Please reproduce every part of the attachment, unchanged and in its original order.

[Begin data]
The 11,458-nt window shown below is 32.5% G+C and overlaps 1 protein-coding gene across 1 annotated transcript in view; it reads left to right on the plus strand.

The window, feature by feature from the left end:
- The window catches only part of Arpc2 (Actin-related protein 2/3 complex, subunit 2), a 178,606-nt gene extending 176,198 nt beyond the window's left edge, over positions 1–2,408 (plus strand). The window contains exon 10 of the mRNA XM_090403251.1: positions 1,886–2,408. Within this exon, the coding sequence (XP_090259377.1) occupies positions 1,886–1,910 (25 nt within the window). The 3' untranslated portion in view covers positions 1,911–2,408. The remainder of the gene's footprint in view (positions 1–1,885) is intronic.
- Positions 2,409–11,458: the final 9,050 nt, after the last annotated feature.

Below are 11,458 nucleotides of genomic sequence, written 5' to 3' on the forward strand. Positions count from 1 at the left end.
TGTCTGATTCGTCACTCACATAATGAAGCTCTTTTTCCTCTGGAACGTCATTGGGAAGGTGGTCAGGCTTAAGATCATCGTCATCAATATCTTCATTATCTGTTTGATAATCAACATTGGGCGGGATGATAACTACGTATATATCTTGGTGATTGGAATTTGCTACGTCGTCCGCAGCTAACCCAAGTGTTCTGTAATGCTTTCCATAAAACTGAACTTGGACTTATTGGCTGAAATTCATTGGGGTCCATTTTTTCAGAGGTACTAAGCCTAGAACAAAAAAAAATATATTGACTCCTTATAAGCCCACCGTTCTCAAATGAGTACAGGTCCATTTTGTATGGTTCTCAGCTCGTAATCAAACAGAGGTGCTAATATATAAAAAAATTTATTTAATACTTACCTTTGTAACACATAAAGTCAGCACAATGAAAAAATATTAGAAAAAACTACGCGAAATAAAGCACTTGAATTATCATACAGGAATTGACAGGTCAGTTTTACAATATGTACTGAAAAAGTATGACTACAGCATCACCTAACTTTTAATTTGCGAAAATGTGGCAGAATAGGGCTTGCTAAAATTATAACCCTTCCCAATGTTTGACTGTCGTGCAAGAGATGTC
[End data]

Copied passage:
The 11,458-nt window shown below is 32.5% G+C and overlaps 1 protein-coding gene across 1 annotated transcript in view; it reads left to right on the plus strand.

The window, feature by feature from the left end:
- The window catches only part of Arpc2 (Actin-related protein 2/3 complex, subunit 2), a 178,606-nt gene extending 176,198 nt beyond the window's left edge, over positions 1–2,408 (plus strand). The window contains exon 10 of the mRNA XM_090403251.1: positions 1,886–2,408. Within this exon, the coding sequence (XP_090259377.1) occupies positions 1,886–1,910 (25 nt within the window). The 3' untranslated portion in view covers positions 1,911–2,408. The remainder of the gene's footprint in view (positions 1–1,885) is intronic.
- Positions 2,409–11,458: the final 9,050 nt, after the last annotated feature.

Below are 11,458 nucleotides of genomic sequence, written 5' to 3' on the forward strand. Positions count from 1 at the left end.
TGTCTGATTCGTCACTCACATAATGAAGCTCTTTTTCCTCTGGAACGTCATTGGGAAGGTGGTCAGGCTTAAGATCATCGTCATCAATATCTTCATTATCTGTTTGATAATCAACATTGGGCGGGATGATAACTACGTATATATCTTGGTGATTGGAATTTGCTACGTCGTCCGCAGCTAACCCAAGTGTTCTGTAATGCTTTCCATAAAACTGAACTTGGACTTATTGGCTGAAATTCATTGGGGTCCATTTTTTCAGAGGTACTAAGCCTAGAACAAAAAAAAATATATTGACTCCTTATAAGCCCACCGTTCTCAAATGAGTACAGGTCCATTTTGTATGGTTCTCAGCTCGTAATCAAACAGAGGTGCTAATATATAAAAAAATTTATTTAATACTTACCTTTGTAACACATAAAGTCAGCACAATGAAAAAATATTAGAAAAAACTACGCGAAATAAAGCACTTGAATTATCATACAGGAATTGACAGGTCAGTTTTACAATATGTACTGAAAAAGTATGACTACAGCATCACCTAACTTTTAATTTGCGAAAATGTGGCAGAATAGGGCTTGCTAAAATTATAACCCTTCCCAATGTTTGACTGTCGTGCAAGAGATGTC